Most judges’ races are anything but exciting. Unless you know the judge personally, they’re all pretty much the same when it comes time to vote. However, what would you say about a judge who imposed punitive attorneys’ fees on plaintiffs working in the public interest to improve election laws? Punitive to the tune of $243,279.50.
Judge Curtis Karnow up for re-election this spring is the judge who imposed the outrageous fees on the six plaintiffs suing to overturn “The Top Two” law the voters approved in 2010. The Top Two, as you probably know, essentially banned closed primaries in California and made it open season for all candidates in the June election but allowed only the top two vote getters to advance to the November election. Concocted in the dark of a winter night in 2009, the Top Two was a concession by Democrats in the California legislature to State Senator Abel Maldonado in exchange for his support of a state budget package. The Top Two was supposed to discourage extreme partisanship “so they (legislators) can meet in the middle and get things done,” per Governor Schwarzenegger in 2010. Indeed, they have gotten “things done” like increasing the overreach of state government in California by increasing spending, giving the Democrats a super majority in the state legislature, expanding the amount of money spent on state elections, and cutting third parties out of the November election completely. The change to the Top Two allowed two Democrats only to advance to the November election in the 2016 US Senate race, which was the first single-party Senate election since California began direct election of its senators in 1914. Both Washington state and California have “The Top Two,” and not one single time has a third- party candidate ever made it to the general election when both major parties fielded candidates. Incredibly, the Top Two doesn’t even allow write-in candidates, so no wonder so many voters just left the office of US Senator blank when they voted in 2016. The Top Two has not worked out the way it was envisioned, and most political analysts and politicians (including Democrats) would be happy to scrap it and, if not go back completely to closed primaries, at least allow each political party to have one candidate in the November election. After eight years, the experiment has failed.
The plaintiffs who challenged the law were actually visionary and were acting in the public interest. It’s easier to see that now. Perhaps it wasn’t so apparent back in 2010 when the original lawsuit started, but was this a frivolous lawsuit that warranted a punitive fee of almost a quarter of a million dollars? No evidence was ever presented that the lawsuit harmed the public interest or was frivolous, yet incredibly Judge Karnow slapped the six plaintiffs with the unprecedented fine.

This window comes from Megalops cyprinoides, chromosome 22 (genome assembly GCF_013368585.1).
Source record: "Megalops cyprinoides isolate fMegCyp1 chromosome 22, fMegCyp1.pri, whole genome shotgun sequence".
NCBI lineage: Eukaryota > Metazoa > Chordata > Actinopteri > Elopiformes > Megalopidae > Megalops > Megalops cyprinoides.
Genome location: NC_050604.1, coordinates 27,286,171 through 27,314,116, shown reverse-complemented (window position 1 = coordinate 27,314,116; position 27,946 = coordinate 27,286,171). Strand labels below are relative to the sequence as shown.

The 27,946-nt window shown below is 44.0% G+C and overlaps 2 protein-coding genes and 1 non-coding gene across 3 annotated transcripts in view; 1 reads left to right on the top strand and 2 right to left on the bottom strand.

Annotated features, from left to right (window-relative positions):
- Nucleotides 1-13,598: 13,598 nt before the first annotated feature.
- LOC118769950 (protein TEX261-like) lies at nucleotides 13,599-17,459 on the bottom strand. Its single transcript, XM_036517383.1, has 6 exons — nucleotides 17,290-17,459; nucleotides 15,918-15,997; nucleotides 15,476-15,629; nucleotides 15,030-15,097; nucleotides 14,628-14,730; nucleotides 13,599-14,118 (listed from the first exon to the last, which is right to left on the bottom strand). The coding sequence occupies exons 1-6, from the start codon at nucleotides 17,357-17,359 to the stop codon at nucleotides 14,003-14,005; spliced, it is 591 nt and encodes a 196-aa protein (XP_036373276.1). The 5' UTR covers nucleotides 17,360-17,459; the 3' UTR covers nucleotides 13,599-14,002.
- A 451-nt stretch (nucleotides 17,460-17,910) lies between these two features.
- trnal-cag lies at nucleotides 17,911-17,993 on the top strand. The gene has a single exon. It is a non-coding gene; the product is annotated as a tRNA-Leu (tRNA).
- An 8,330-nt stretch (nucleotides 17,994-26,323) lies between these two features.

Here’s what some commentators had to say about Karnow’s punishment. Election law professor Rick Hassen called Karnow’s ruling “absolutely outrageous.” Russell Mokhiber wrote in his “Corporate Crime Reporter,” “Judge Karnow’s order misapplies the law and punishes the voters in this case for exercising their First Amendment right to petition.” Joe Mathews wrote, “One consequence of the judge’s decision is the message it sends to those who might challenge California’s community of wealthy reformers and good government groups: if you get in our way, we’ll make you pay.” Los Angeles Times business reporter Michael Hiltzik who wrote about the case noted that “Charles Munger Jr.’s fee claim may chill
public interest suits.” Election Administration Reports noted in its August 13, 2012 issue, “This unusual award was viewed by knowledgeable California lawyers as having an intimidating effect on those who would bring voting right suits.” And finally, Thomas D. Elias, a California political consultant who actually supported the Top Two wrote, “This is just plain wrong. First it serves to intimidate the not-so-wealthy from even attempting to challenge rich folks like Munger and Maldonado (whose family farm employs about 250 people). And second, it is probably illegal.”
In the end, the six plaintiffs did not pay the outrageous amount imposed on them. When the plaintiffs obtained a pro bono law firm to challenge the amount of the punishment, Charles Munger Jr’s law firm dropped the amount to $100,000 if the plaintiffs agreed to drop their appeal. One of the plaintiffs had deep pockets at the time, so he paid the $100,000 fee himself and that was that.
However, beyond the issue of the shortcomings of the Top Two or who paid the lawyers’ fees, the larger issue is a judge punishing public-interest plaintiffs with exorbitant attorneys’ fees for simply exercising a time-honored tradition of using the courts to redress a legitimate grievance. Karnow’s fine was in total disregard for federal and state laws and an extreme case of judicial overreach. The local media has been talking about the fact that four public defenders are now trying to unseat Karnow and three other incumbent judges because they were appointed by Republicans and are too conservative for progressive San Francisco. Establishment politicians are saying that’s nonsense because the four judges are all Democrats and the unusual run by the public defenders is politically motivated. We can’t speak for the other three judges, but they’re all missing the point when it comes to Karnow. He deserves to be “retired” from his job the old-fashioned way by being voted out of office and replaced with Maria Evangelista, one of the four San Francisco Public Defenders we expect to have more regard for the average person.
(A special thanks to Richard Winger, editor of Ballot Access News, and one of the six plaintiffs in the case, who provided the background information for this article.)